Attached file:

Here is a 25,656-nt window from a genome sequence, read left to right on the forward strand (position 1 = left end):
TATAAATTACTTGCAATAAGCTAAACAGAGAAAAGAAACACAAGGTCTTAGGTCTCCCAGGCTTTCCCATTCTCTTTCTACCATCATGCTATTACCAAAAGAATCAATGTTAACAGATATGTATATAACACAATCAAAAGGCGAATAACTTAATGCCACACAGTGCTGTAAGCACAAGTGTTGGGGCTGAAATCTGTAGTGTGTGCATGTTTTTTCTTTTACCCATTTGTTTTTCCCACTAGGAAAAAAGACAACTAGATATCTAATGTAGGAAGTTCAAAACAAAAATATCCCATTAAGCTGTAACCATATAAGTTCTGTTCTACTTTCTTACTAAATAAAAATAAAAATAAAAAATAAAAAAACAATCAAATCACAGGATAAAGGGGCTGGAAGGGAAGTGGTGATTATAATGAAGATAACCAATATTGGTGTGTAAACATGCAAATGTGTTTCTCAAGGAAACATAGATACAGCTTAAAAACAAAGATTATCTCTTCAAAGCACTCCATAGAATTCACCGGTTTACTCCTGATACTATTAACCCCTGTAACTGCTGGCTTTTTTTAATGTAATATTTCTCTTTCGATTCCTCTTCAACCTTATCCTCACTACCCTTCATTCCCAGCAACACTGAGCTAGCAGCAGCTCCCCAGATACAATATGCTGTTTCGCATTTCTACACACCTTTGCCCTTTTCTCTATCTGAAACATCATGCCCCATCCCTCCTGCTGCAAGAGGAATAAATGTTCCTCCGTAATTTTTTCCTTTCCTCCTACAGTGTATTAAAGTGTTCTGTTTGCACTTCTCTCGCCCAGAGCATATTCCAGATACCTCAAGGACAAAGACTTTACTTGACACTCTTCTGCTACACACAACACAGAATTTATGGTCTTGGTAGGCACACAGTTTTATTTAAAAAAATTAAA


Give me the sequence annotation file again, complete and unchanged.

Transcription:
Here is a 25,656-nt window from a genome sequence, read left to right on the forward strand (position 1 = left end):
TATAAATTACTTGCAATAAGCTAAACAGAGAAAAGAAACACAAGGTCTTAGGTCTCCCAGGCTTTCCCATTCTCTTTCTACCATCATGCTATTACCAAAAGAATCAATGTTAACAGATATGTATATAACACAATCAAAAGGCGAATAACTTAATGCCACACAGTGCTGTAAGCACAAGTGTTGGGGCTGAAATCTGTAGTGTGTGCATGTTTTTTCTTTTACCCATTTGTTTTTCCCACTAGGAAAAAAGACAACTAGATATCTAATGTAGGAAGTTCAAAACAAAAATATCCCATTAAGCTGTAACCATATAAGTTCTGTTCTACTTTCTTACTAAATAAAAATAAAAATAAAAAATAAAAAAACAATCAAATCACAGGATAAAGGGGCTGGAAGGGAAGTGGTGATTATAATGAAGATAACCAATATTGGTGTGTAAACATGCAAATGTGTTTCTCAAGGAAACATAGATACAGCTTAAAAACAAAGATTATCTCTTCAAAGCACTCCATAGAATTCACCGGTTTACTCCTGATACTATTAACCCCTGTAACTGCTGGCTTTTTTTAATGTAATATTTCTCTTTCGATTCCTCTTCAACCTTATCCTCACTACCCTTCATTCCCAGCAACACTGAGCTAGCAGCAGCTCCCCAGATACAATATGCTGTTTCGCATTTCTACACACCTTTGCCCTTTTCTCTATCTGAAACATCATGCCCCATCCCTCCTGCTGCAAGAGGAATAAATGTTCCTCCGTAATTTTTTCCTTTCCTCCTACAGTGTATTAAAGTGTTCTGTTTGCACTTCTCTCGCCCAGAGCATATTCCAGATACCTCAAGGACAAAGACTTTACTTGACACTCTTCTGCTACACACAACACAGAATTTATGGTCTTGGTAGGCACACAGTTTTATTTAAAAAAATTAAA